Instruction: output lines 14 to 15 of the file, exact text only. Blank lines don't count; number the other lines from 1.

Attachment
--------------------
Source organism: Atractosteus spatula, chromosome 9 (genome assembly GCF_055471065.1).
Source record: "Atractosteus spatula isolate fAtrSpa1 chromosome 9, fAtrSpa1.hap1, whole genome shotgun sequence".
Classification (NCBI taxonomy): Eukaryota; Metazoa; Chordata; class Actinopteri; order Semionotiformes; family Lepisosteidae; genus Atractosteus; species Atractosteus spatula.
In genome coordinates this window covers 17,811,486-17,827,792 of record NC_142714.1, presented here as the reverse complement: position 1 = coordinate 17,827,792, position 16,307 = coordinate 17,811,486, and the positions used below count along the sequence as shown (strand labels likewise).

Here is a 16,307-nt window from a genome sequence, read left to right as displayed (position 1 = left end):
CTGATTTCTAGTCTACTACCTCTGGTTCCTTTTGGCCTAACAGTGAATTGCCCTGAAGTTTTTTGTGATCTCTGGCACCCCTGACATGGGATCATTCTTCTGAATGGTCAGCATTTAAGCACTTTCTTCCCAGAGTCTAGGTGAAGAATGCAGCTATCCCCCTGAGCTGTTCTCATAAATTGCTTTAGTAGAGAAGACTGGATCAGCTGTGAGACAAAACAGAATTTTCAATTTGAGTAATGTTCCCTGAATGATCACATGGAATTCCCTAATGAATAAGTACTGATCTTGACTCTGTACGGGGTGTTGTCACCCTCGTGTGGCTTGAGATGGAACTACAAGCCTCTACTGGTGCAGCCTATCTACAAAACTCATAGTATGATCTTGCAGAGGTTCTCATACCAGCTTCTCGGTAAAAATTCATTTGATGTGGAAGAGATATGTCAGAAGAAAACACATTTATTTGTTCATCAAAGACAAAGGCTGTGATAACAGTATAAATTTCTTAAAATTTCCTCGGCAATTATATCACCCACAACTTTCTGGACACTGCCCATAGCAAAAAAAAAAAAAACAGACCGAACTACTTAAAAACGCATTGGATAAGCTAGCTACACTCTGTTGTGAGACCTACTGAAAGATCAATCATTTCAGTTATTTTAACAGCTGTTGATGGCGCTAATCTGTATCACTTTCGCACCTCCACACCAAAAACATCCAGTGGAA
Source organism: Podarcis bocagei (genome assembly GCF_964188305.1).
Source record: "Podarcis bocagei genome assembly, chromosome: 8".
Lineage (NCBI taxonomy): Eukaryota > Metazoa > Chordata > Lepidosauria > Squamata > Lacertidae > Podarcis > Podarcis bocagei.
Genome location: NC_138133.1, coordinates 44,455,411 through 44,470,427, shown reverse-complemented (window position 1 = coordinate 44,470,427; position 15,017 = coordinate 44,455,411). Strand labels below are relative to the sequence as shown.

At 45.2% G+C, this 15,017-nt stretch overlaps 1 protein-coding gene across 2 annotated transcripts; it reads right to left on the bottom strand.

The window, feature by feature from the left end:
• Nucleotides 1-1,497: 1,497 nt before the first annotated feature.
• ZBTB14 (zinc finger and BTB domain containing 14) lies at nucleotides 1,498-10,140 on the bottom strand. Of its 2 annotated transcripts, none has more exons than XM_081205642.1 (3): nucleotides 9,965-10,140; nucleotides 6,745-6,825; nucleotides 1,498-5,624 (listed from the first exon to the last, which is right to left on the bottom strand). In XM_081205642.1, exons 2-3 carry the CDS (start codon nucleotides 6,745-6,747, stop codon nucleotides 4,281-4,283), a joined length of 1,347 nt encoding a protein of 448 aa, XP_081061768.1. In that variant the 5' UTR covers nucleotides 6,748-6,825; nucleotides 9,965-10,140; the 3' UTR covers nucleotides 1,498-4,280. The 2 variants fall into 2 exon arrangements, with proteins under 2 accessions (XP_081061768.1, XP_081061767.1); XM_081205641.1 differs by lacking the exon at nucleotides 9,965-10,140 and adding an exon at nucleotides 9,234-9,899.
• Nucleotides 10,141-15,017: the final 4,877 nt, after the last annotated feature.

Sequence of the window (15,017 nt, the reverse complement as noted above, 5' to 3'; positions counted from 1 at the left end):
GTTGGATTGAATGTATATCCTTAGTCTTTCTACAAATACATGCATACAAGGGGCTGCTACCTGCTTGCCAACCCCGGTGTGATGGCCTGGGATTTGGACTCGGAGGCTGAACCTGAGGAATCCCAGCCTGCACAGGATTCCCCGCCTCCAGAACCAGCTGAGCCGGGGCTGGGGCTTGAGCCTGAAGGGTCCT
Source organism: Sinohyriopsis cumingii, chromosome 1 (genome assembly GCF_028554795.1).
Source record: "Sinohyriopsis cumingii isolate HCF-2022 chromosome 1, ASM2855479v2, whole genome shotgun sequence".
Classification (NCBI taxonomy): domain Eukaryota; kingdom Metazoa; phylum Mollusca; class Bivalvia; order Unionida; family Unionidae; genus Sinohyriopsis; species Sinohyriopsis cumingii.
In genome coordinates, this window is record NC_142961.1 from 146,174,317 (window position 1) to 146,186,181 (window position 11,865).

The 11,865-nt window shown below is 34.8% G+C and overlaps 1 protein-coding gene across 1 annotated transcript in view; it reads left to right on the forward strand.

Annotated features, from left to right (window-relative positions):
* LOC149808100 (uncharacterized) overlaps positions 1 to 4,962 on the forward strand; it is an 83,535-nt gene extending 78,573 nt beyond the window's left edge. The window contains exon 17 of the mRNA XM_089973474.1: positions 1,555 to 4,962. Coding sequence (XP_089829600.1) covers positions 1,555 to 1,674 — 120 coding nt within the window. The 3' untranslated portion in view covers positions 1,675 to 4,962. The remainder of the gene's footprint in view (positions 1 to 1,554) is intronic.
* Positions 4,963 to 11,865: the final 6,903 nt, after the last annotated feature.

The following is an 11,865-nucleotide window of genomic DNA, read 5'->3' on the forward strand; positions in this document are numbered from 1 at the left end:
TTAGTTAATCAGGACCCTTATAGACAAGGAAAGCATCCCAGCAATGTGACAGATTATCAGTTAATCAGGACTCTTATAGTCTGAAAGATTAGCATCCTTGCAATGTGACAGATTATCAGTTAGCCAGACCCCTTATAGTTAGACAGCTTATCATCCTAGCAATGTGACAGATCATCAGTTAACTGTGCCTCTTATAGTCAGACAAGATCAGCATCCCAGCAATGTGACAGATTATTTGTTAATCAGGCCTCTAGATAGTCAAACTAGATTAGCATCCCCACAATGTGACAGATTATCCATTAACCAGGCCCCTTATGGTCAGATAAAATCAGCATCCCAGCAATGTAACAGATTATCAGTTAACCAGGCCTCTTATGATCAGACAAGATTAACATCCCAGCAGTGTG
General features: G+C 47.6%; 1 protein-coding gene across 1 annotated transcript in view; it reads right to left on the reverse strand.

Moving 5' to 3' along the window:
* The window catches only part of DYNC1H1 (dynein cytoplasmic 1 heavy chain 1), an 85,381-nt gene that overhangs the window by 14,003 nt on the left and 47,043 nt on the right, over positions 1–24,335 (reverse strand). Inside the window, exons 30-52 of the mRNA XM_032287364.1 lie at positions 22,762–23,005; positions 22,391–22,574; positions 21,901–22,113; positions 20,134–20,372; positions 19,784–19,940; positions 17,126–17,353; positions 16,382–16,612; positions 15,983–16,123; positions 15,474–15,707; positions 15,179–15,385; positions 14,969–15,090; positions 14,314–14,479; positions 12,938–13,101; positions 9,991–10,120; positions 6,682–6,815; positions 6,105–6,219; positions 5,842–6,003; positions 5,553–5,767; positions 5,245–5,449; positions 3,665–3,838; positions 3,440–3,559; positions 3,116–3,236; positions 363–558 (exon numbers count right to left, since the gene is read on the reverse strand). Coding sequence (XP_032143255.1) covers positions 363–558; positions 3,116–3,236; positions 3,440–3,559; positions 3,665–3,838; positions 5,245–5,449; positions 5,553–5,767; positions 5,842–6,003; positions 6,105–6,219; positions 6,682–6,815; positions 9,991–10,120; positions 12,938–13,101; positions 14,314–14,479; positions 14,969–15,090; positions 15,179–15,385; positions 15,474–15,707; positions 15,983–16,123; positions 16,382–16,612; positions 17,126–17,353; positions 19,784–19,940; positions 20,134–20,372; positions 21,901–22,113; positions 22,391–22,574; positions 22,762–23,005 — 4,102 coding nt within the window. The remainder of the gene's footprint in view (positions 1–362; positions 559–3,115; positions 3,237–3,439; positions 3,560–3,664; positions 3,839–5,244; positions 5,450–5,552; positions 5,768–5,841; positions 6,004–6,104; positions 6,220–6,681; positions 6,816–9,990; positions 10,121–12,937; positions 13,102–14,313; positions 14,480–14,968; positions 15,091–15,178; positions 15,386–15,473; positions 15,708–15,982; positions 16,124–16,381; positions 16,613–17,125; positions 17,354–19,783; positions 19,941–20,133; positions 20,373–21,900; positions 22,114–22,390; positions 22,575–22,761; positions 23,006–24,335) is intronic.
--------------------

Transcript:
• ZBTB14 (zinc finger and BTB domain containing 14) lies at nucleotides 1,498-10,140 on the bottom strand. Of its 2 annotated transcripts, none has more exons than XM_081205642.1 (3): nucleotides 9,965-10,140; nucleotides 6,745-6,825; nucleotides 1,498-5,624 (listed from the first exon to the last, which is right to left on the bottom strand). In XM_081205642.1, exons 2-3 carry the CDS (start codon nucleotides 6,745-6,747, stop codon nucleotides 4,281-4,283), a joined length of 1,347 nt encoding a protein of 448 aa, XP_081061768.1. In that variant the 5' UTR covers nucleotides 6,748-6,825; nucleotides 9,965-10,140; the 3' UTR covers nucleotides 1,498-4,280. The 2 variants fall into 2 exon arrangements, with proteins under 2 accessions (XP_081061768.1, XP_081061767.1); XM_081205641.1 differs by lacking the exon at nucleotides 9,965-10,140 and adding an exon at nucleotides 9,234-9,899.
• Nucleotides 10,141-15,017: the final 4,877 nt, after the last annotated feature.